The three main forms of filtration are mechanical, biological and chemical.
Mechanical filtration is the removal of visible particles in the water. These particles are not harmful to fish, but can use oxygen as well as clog pipes and other filter media and grow-beds. Media-based beds such as expanded clay will add act as mechanical filtration for your system. There are also vast arrays of mechanical filters available to filter out various size particles of suspended matter, which in the most part is fish faeces and uneaten food. Mechanical removal of suspended solids is the first step to filtration and includes various grades of coarse, medium or fine to trap different sized particles. The choice of mechanisms include:
Protein skimmers. Foam fractionation
Grower’s tip: leafy greens will thrive with increased nitrate levels, so cleaning the mechanical filters less frequently will help boost them, similarly for fruiting plants, cleaning your filter frequently will help decrease nitrate levels.
Biological filtration is the most important filtration within an aquarium. This is where the Nitrogen Cycle comes into practice and bacteria breakdown organic pollutants.
Firstly, the fish waste which is mainly ammonia gets converted into nitrites by thousands of bacteria including nitrosomonas bacteria and then into nitrates by thousands more including nitrobacter bacteria, the time it takes for this process to establish itself is around six weeks and called “Cycling”. There are thousands of other bacterial colonies that establish over time producing other nutrients but it’s the nitrogen cycle, which we pay particular attention to and monitor on a regular basis with a simple chemical test kit. Read our section on Water Chemistry for more information.
Sintered glass has a high surface area for bacteria as do expanded clay pebbles, ceramics and foam.
There are also a number of things you can use from the recycling such as magazine strapping which is often polypropelene (used to hold a brace of magazines for delivery) to increase surface are for bacteria to colonise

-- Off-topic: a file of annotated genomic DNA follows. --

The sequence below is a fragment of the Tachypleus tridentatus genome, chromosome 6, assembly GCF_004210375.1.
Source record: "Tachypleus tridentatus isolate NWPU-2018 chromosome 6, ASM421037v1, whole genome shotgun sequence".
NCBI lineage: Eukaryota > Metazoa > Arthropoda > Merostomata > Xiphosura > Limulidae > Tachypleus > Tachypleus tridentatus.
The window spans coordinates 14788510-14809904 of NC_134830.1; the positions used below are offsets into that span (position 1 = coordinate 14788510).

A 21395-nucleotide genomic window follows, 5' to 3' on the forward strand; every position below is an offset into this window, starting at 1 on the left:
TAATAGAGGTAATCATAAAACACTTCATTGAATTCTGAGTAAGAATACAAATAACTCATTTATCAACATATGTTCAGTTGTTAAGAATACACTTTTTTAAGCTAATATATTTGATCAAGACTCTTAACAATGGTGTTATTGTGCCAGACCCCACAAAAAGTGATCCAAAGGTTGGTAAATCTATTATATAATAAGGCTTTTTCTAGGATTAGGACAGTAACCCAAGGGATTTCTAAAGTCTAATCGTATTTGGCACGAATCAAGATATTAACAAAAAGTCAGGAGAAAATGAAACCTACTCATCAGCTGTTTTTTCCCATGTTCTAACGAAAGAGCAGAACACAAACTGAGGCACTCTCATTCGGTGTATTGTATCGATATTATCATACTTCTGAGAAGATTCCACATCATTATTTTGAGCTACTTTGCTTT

Chemical filtration is not usually recommended in aquaponics as it alters the water’s properties by removing one or more substances, e.g. heavy metals. It is certainly not necessary for everyday use, but occasionally useful for emergencies and problems which need quick solutions for example making tap water safe. Chemical filtration can upset the balance of the aquarium e.g adding activated carbon can remove pollutants such ammonia, metals and unwanted chemicals, however it also removes nutrients needed for plant growth.
Chemical treatment of water is also the reason tap water cannot be added to aquariums, because the levels of Chlorine, and more importantly Chloramine in water supplies can seriously harm or even kill the aquaculture. (This probably means we should filter it before drinking too).
TYPES OF FILTER
Filters come in many forms, some are used in the aquarium whilst others are external, some have moving bio-beads in turbulent water while others gently drip water from layer to layer of stable media.
A pump inside the tank draws water through filter media.
Works in the same way as internal, but allows for greater sizes of filter/filter media.
Work by drawing water through the substrate which works as both a mechanical and biological filter. Not so long ago most home aquariums worked on the basis of an under-gravel biofilter prior to the vast array of filtration products now available and under-gravel filters were used less and less.
A natural way to include extra filtration in your system is to increase your biodiversity with freshwater filter feeders. Animals such as crayfish or freshwater shrimp will act as mini bio-filters as they feed on microorganisms in the water.
Cleaning your filter media
Using a bucket of water from your aquaponics system, rinse clogged filter media in it to remove solid waste. Use this dirty water to feed container plants outside of the aquaponics system – they will love the nutrient rich water! When cleaning the filters, you do not want to destroy the colonised bacteria, so never use tap water to wash filter media.
Sterilisation “filters” such as ultra violet light or ozone treatments are used to destroy pathogens, parasites and diseases that could otherwise harm your fish, they also destroy algae spores thus keeping them under control. There is evidence to suggest using UV filters long term could reduce certain mineral content in the water.
These are not as complicated as they sound, simply put it’s a water filled container with and air-stone in the bottom providing large quantities of oxygen to maintain a high dissolved oxygen content and off gas others such as carbon dioxide. These are not always necessary.